For Top Ten Tuesday this week, we get to pick our own topic. For normal people, this is probably a great opportunity to come up with something original and interesting. I, however, am not normal. So for me, it’s an opportunity to panic, hyperventilate, and second (or third) guess all of my potential ideas.
After a week of careful consideration, I’ve decided to list the top ten books I’ve read so far this year. It’s been a particularly good year for me, reading-wise, so there are lots to choose from!
|If I Fall, If I Die – Michael Christie
This was one of the first books I read this year, but I knew by about halfway through that it was going to be one of the best. It’s the story of a young boy named Will who, up until the point we meet him, doesn’t remember ever going outside. His mother is severely agoraphobic, and is terrified of all the things that could harm them out in the world. Will hasn’t ever been to school and knows nothing about how the world outside his home works. But soon after we meet him, a series of events draw him outside, where he discovers skateboarding, school and friends. It’s a heartwarming, beautifully-written and deeply affecting book that will draw you in and stick with you long after you read its final page.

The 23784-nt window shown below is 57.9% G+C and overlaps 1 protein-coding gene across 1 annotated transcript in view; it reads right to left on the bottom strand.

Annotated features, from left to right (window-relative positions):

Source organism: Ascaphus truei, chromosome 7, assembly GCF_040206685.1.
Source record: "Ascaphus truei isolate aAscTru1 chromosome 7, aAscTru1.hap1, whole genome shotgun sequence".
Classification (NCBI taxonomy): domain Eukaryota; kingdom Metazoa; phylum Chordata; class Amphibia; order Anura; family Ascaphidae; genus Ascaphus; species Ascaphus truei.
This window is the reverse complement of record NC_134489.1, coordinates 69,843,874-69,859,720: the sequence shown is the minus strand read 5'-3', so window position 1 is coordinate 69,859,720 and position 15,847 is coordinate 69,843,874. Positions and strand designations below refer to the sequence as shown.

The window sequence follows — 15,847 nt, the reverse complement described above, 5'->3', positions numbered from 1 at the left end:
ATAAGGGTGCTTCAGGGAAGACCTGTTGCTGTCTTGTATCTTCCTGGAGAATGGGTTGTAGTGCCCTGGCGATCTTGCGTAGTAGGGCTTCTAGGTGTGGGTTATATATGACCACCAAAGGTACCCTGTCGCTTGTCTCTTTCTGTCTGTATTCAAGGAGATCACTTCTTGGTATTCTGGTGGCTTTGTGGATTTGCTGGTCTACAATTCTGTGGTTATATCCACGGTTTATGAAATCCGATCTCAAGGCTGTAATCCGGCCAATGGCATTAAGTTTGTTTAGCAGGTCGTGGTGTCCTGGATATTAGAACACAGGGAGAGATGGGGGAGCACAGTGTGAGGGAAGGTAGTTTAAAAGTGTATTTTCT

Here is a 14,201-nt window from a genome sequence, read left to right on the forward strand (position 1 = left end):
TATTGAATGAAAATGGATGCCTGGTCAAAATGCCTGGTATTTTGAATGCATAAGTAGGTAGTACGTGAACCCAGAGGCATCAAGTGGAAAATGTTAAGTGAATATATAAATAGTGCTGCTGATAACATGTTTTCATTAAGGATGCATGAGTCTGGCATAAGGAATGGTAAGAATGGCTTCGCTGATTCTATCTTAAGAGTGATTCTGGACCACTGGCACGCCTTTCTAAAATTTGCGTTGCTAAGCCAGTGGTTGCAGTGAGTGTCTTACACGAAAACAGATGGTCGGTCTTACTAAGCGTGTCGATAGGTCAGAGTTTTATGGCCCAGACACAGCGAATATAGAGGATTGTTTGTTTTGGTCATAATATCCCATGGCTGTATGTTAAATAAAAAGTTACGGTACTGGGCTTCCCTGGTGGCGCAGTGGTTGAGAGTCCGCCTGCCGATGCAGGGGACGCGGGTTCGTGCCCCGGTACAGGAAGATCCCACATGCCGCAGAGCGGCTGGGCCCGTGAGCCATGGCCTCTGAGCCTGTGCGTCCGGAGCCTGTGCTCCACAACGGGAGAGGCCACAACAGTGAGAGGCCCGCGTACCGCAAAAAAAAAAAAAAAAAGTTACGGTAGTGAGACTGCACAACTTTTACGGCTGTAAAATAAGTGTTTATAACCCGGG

| We Should All Be Feminists – Chimamanda Ngozi Adichie
Chimamanda Ngozi Adichie’s We Should All Be Feminists (based on her TED Talk of the same name – click on the title link to read full review and see the video) is a brilliantly succinct and rational description of exactly why feminism is still relevant. If you want to know the basics of feminism, or if you’ve struggled to explain to someone why feminism is important, this is the book you need. It’s short, you can read it in an hour, but it will hit home.
| A Little Life – Hanya Yanagihara
This book was one of the most painful reading experiences of my life – if not the most painful reading experience of my life. It’s primarily the story of Jude, a young man who is both physically and psychologically scarred. As the book progresses we learn about the pain Jude lives with, and about the horrifying experiences he had during his childhood that left him so damaged. The story centres around Jude and his group of three college friends as they move through their adult lives, their relationships with one another shifting and changing, but never disappearing. it’s an epic tale of survival and friendship that is well worth the length of the book. (But take my advice and stock up on tissues and chocolate before you start. You’ll need them.)